skills as part of their regular examinations. the "newshour's" special correspondent for education, john merrow, has the story. >> hi, how are you. >> tell me shadman's birthday. >> reporter: today, two-year-old shadman uddin is here for his routine check up. his pediatrician, dr. cindy osman, checks his eyes, ears and heart, but that's not all. >> so tell me what kinds of things he says these days? >> juice, water. >> great. does he ever put words together? give me some examples of times he puts words together. >> mommy and umara do this. >> okay, so he's doing great with his language. >> my role is to help parents parent more effectively. how to connect with their kids more effectively, what kinds of activities they can do that will better stimulate their cognitive development and get them better prepared for doing better in school. >> reporter: she's a new breed of pediatrician. part doctor, part teacher. >> you can see a lot in how they handle a book. you can check out their fine motor skills. so i'm both checking their development and i'm getting a sense of how frequently they're re
for right now, and when to give our children the kind of education they need. i went to lead the world in research, technology, and clean energy. i want to put people back to work rebuilding our roads, bridges, and their schools. i want to do this by bringing down our deficits in a balanced and responsible way. [applause] >> on this last point, you probably heard a lot of talk in washington and in the media about the deadlines that we're facing on jobs and taxes and investments. this is not some run-of-the-mill debate. this isn't about which political party can come out on top in negotiations. we've got important decisions to make that are going to have a real impact on businesses and families all across the country. our ultimate goal, our long-term goal is to get our long-term deficit under control in a way that is balanced and is fair. that would be good for businesses, for our economy, for future generations. and i believe both parties can and will work together in the coming weeks to get that done. we know how that gets done. we're going to have to raise a little more revenue. we'v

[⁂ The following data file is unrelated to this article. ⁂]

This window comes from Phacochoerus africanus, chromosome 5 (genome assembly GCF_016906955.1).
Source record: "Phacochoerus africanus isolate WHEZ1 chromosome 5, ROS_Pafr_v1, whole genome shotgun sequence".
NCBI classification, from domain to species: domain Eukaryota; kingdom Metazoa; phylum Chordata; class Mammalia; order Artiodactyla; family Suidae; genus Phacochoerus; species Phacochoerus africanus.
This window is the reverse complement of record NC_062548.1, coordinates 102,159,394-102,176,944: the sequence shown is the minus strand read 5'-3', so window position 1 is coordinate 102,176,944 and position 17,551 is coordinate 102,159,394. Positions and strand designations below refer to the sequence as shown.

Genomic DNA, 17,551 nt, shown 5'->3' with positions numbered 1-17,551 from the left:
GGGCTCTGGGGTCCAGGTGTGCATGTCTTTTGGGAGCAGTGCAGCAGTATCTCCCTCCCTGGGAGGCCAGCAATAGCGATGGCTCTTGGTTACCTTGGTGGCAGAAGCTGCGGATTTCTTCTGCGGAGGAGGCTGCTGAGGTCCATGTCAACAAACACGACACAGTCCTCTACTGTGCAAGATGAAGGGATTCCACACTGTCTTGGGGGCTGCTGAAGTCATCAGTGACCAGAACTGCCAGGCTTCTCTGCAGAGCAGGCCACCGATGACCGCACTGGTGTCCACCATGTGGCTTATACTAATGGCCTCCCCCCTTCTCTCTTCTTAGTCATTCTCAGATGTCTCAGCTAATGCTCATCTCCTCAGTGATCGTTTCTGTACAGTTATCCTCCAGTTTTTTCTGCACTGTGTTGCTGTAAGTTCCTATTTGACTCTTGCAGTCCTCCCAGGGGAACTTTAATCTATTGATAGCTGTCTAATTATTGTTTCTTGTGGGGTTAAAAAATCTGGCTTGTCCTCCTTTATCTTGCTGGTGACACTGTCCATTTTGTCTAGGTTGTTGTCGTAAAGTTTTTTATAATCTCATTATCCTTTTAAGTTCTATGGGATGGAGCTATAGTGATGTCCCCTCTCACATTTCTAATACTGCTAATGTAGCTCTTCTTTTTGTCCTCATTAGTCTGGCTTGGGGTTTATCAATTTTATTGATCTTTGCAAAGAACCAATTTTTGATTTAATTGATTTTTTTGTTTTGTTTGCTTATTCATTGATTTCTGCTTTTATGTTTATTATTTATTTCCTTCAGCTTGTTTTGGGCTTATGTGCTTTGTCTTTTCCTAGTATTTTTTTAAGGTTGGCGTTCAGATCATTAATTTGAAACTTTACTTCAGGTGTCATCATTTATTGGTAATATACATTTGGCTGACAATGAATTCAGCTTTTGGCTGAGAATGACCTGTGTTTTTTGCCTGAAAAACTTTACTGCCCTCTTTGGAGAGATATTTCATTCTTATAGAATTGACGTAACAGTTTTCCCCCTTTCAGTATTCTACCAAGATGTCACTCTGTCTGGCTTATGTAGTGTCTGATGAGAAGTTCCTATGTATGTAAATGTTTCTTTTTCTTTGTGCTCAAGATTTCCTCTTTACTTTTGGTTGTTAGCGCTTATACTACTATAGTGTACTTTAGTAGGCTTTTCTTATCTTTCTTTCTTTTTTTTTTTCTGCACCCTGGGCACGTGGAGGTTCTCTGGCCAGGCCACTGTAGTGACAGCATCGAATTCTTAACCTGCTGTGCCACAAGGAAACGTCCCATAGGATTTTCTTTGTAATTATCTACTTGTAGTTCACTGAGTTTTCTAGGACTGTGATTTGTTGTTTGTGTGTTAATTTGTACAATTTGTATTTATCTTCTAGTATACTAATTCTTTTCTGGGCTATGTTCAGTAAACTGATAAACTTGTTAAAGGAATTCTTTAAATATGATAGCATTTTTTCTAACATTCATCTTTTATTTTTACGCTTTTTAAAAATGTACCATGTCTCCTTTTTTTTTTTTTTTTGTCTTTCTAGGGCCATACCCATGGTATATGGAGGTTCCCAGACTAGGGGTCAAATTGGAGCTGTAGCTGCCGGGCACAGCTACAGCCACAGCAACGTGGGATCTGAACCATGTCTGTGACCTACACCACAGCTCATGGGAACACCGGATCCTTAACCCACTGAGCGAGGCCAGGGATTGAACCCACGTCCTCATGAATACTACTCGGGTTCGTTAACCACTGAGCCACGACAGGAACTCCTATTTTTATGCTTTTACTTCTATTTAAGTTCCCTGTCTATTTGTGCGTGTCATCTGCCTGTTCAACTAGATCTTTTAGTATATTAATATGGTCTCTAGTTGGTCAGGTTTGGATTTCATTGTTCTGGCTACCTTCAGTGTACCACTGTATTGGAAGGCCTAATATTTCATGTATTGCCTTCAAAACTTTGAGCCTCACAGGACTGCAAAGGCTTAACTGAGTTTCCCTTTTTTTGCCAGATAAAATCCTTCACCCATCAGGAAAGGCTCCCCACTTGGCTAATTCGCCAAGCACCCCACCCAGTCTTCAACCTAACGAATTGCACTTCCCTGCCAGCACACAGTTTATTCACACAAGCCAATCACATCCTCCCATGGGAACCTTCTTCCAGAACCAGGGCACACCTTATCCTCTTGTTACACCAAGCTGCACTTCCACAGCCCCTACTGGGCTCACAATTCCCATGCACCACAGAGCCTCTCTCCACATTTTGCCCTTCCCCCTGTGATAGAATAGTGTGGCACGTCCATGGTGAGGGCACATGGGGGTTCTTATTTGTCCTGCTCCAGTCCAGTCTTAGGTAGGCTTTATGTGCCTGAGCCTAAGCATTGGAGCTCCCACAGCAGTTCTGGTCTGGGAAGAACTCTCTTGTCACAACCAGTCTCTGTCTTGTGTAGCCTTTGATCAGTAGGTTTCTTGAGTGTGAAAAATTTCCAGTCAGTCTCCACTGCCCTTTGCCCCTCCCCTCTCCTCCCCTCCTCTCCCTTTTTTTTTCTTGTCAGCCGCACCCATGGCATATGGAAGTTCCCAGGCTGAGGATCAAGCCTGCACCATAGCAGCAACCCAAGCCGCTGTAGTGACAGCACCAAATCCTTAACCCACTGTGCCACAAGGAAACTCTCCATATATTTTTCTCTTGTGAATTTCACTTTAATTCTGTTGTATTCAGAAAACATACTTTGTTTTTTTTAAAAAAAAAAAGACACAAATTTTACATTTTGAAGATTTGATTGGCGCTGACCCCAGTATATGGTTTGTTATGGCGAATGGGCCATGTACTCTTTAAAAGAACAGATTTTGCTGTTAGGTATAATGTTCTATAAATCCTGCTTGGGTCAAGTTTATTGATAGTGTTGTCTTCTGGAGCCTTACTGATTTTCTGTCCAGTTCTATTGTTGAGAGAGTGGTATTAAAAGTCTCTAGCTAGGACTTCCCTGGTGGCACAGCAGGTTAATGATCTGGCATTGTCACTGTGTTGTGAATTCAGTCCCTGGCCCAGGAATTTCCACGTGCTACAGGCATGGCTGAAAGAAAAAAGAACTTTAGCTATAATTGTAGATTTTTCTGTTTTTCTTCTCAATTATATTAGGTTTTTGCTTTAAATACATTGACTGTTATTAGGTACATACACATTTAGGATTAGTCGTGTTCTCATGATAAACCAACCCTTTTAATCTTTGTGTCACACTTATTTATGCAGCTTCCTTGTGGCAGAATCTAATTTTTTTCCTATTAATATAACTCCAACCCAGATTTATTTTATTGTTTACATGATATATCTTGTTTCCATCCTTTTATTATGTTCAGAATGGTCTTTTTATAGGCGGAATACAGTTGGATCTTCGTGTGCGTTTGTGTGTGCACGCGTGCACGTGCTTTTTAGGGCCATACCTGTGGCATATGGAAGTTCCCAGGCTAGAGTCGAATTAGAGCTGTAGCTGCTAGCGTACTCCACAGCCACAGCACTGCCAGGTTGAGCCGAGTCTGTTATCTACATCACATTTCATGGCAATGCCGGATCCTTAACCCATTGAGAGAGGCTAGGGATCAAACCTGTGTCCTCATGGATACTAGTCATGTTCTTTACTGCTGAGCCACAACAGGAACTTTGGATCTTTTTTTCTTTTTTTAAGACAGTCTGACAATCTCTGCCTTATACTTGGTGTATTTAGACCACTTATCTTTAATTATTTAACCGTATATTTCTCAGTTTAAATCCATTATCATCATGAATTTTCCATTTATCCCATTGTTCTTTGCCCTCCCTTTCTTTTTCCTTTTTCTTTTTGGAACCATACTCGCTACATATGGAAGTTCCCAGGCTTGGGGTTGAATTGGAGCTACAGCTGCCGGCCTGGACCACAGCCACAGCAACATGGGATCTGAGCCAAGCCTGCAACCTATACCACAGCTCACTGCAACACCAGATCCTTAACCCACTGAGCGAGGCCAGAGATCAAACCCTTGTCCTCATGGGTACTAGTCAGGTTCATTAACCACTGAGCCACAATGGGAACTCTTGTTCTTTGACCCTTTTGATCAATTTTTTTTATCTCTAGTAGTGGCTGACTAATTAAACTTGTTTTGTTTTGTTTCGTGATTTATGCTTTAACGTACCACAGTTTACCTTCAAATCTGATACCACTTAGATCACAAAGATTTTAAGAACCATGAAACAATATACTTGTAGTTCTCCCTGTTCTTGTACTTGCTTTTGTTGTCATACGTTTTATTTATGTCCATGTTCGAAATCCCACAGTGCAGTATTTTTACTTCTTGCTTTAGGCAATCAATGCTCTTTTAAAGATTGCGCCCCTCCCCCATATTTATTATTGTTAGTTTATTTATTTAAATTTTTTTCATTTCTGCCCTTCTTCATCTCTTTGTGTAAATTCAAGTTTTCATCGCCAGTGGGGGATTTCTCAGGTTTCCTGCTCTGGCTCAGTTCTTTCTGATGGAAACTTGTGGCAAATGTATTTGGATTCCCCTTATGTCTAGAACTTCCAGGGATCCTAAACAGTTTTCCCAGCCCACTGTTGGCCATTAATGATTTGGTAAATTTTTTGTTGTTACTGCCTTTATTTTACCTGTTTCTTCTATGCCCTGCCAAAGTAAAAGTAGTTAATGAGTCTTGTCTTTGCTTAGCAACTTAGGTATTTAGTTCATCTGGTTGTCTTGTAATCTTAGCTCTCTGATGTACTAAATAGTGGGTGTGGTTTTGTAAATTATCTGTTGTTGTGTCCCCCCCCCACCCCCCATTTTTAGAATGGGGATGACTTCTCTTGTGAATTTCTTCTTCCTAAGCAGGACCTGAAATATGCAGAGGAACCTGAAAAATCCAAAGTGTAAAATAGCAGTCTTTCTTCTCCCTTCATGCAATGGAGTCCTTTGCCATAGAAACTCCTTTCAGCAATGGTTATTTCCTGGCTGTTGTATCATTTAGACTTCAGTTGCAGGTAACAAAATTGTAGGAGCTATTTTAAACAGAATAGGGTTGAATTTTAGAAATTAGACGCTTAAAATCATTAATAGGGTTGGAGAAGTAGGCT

retired educators in california who had pensions of more than $100,000 a year, okay. that's 700,000 of them in 2005. in 2011, there were 5,400 retired educators who had pensions of over $100,000 a year. >> greta: california is in deep trouble. >> deep trouble. >> i don't think in this country people are ever going to work towards solving these problems when we do these hits on different people. i mean, this is like the rich are so bad, they're urinating on the poor. >> yeah. >> greta: you know, no matter how we resolve or how we work towards resolving things, when you declare war. >> it's really inflammatory and ataghtattracts a lot of attenti. it was narrated by ed asner, by the way, the liberal actor. it obscures the fact of how wealthy the unions are. from the city journal article, in the last decade, the teachers unions spent more on politics in the last decade than the oil industry and the pharmaceutical industry and the tobacco industry combined. >> greta: don't they worry with the bad situation economically in california, and they're in a really tough situation, don't you